Heroes Volume Two Analysis: Nathan Petrelli

Subject: Nathan Petrelli

Volume Two Summary: Suffered from grievous full-body burns inflicted when Peter went nuclear over Kirby Plaza. Made a full recovery thanks to an infusion of Adam Monroe’s magical blood. Gave up on his political career. Became a bearded, angry drunk. Sobered up, calmed down, and shaved. Hung out with Matt Parkman. Became weirdly cool. Talked sense into his idiot brother. Gave The Worst Speech in This or Any Other Universe. Got riddled with bullets midway through The Worst Speech in This or Any Other Universe.

Analysis: Many characters drowned in the wreckage of Volume Two (Bennet, Claire, Hiro, Peter), whereas some characters (Matt, Sylar, Mohinder) treaded water and managed to stay afloat, to varying degrees of success.

Nathan, however, was the only major character who improved his position from Volume One. In short, Nathan owned Volume Two.

Nathan had close to a perfect season. After suffering the consequences of Volume One’s climactic and emotional mutual-brother sacrifice, he grew a beard and became angry and awesome (my brilliant friend Dan compares Nathan to Al Gore after the 2000 presidential election. Since I already ripped off the notion of Matt Parkman’s Jedi Mind-Control™ powers from Dan, I feel compelled to give him full credit for this). His injuries drove away his wife and kids (though his evil mother Angela did her part to speed along their departures), and he deliberately estranged himself from his mother. His grief over the loss of Peter rang true: he blamed himself for Peter’s presumed death, but still retained quiet faith in the possibility of his brother surviving the explosion. Quite a change from Volume One’s soulless, conniving politician. The nobility of his sacrifice at the end of Volume One transformed him into a different person, though he has yet to figure out who that person should be. Nathan the Survivor shed the snake skin of Nathan the Politician and tried to discover his place and purpose in a post-Peter world.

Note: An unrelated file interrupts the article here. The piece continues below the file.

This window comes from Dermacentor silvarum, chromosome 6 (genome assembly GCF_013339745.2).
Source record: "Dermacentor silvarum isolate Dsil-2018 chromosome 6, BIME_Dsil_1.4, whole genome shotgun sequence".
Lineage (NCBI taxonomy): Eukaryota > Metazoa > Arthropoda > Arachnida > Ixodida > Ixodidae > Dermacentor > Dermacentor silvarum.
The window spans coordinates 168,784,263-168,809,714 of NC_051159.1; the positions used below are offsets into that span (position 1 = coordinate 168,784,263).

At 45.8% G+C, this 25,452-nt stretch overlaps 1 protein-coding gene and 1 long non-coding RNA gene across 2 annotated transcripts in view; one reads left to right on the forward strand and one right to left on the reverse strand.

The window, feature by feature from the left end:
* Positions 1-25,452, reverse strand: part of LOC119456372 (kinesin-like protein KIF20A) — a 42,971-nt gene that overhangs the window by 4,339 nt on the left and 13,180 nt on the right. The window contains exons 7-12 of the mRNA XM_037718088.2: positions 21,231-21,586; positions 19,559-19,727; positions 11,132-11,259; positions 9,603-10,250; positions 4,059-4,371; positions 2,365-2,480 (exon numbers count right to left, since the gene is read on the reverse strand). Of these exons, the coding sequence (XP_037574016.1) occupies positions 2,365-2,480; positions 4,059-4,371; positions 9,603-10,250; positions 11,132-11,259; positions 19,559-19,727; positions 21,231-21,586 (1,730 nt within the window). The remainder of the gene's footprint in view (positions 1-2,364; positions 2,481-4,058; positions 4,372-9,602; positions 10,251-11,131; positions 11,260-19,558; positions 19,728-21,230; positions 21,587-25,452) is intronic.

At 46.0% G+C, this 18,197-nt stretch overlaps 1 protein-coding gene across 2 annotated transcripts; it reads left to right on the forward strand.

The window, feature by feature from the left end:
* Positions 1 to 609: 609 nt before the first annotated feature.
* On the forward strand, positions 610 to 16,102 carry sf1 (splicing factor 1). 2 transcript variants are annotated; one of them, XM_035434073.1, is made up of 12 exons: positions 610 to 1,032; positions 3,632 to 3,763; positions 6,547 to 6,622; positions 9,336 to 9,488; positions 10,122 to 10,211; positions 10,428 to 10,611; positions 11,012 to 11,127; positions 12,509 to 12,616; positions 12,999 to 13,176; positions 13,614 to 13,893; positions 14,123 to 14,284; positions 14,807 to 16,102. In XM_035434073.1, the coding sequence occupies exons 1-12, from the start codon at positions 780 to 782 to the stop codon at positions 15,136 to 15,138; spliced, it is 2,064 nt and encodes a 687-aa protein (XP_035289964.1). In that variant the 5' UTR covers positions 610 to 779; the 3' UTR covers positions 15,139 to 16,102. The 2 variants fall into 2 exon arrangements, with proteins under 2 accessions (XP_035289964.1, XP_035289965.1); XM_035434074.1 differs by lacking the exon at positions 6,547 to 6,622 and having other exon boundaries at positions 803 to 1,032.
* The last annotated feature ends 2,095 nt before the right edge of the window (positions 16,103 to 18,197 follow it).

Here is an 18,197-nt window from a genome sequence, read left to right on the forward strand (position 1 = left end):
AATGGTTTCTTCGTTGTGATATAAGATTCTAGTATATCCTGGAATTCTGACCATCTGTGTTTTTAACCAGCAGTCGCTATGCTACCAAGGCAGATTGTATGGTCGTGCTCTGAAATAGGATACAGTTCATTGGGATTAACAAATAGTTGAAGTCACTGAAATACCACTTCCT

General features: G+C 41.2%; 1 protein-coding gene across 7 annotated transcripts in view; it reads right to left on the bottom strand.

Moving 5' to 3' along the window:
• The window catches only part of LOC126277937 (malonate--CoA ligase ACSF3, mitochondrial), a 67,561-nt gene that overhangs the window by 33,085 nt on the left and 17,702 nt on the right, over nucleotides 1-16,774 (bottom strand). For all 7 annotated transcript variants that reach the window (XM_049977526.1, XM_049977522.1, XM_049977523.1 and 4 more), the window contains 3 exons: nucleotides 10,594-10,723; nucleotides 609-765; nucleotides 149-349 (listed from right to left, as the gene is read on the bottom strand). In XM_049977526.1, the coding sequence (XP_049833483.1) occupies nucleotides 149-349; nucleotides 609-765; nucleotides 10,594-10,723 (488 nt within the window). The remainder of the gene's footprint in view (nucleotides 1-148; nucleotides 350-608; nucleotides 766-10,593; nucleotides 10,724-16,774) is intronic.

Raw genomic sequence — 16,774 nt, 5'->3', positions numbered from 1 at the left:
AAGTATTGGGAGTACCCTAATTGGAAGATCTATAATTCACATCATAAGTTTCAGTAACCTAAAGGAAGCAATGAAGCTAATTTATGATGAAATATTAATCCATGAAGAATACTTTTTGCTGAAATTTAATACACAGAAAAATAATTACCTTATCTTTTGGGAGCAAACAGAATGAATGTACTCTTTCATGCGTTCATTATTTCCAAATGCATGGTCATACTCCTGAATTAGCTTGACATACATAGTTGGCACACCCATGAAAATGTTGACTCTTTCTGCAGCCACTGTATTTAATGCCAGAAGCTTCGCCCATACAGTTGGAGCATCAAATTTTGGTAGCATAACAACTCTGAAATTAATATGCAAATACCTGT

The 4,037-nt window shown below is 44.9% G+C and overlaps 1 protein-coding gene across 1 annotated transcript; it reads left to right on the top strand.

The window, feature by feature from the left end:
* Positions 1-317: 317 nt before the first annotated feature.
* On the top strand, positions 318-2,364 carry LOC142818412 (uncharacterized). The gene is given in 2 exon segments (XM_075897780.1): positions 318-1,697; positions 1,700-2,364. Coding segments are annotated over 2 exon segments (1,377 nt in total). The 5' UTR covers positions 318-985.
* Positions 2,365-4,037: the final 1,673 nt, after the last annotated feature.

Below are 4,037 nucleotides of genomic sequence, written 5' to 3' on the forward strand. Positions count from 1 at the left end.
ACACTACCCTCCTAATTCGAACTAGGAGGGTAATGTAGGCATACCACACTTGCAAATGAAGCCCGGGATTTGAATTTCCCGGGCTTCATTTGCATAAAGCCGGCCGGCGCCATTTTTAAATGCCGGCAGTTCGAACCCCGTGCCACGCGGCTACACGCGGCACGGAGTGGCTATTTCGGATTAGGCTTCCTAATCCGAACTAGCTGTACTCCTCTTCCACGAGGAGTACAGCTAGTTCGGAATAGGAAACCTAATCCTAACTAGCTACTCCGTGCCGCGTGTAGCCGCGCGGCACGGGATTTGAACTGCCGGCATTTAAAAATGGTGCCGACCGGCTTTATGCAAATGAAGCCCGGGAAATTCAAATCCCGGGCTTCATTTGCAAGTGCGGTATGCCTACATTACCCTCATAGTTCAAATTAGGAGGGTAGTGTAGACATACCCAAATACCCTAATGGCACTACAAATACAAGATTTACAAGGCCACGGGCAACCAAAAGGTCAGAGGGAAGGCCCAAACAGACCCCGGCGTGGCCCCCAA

His high point came when he provided backup for Matt during Matt’s confrontation with Maury Parkman. Not only was Nathan remarkably cool during the whole encounter (he toted a shotgun like a pro and dished out deadpan quips), he also experienced the single most iconic moment of Volume Two, when Maury used his mental powers to make Nathan believe he was on the balcony of the Deveaux building, looking over a ruined and burning city skyline, with ash falling like snow. It was creepy and moving and beautiful, and one of a very few moments in Volume Two that lived up to the stylized, gorgeous, comic book-esque visual standard set by the first season.

And then… and then… he went and ruined a perfect season. Not by getting shot, because I’m quite sure he’ll dust himself off and walk away from that somehow. No, he bungled it by giving a pointless and inane speech at the press conference after Peter stopped Adam from releasing the virus. I’m talking, of course, about The Worst Speech in This or Any Other Universe.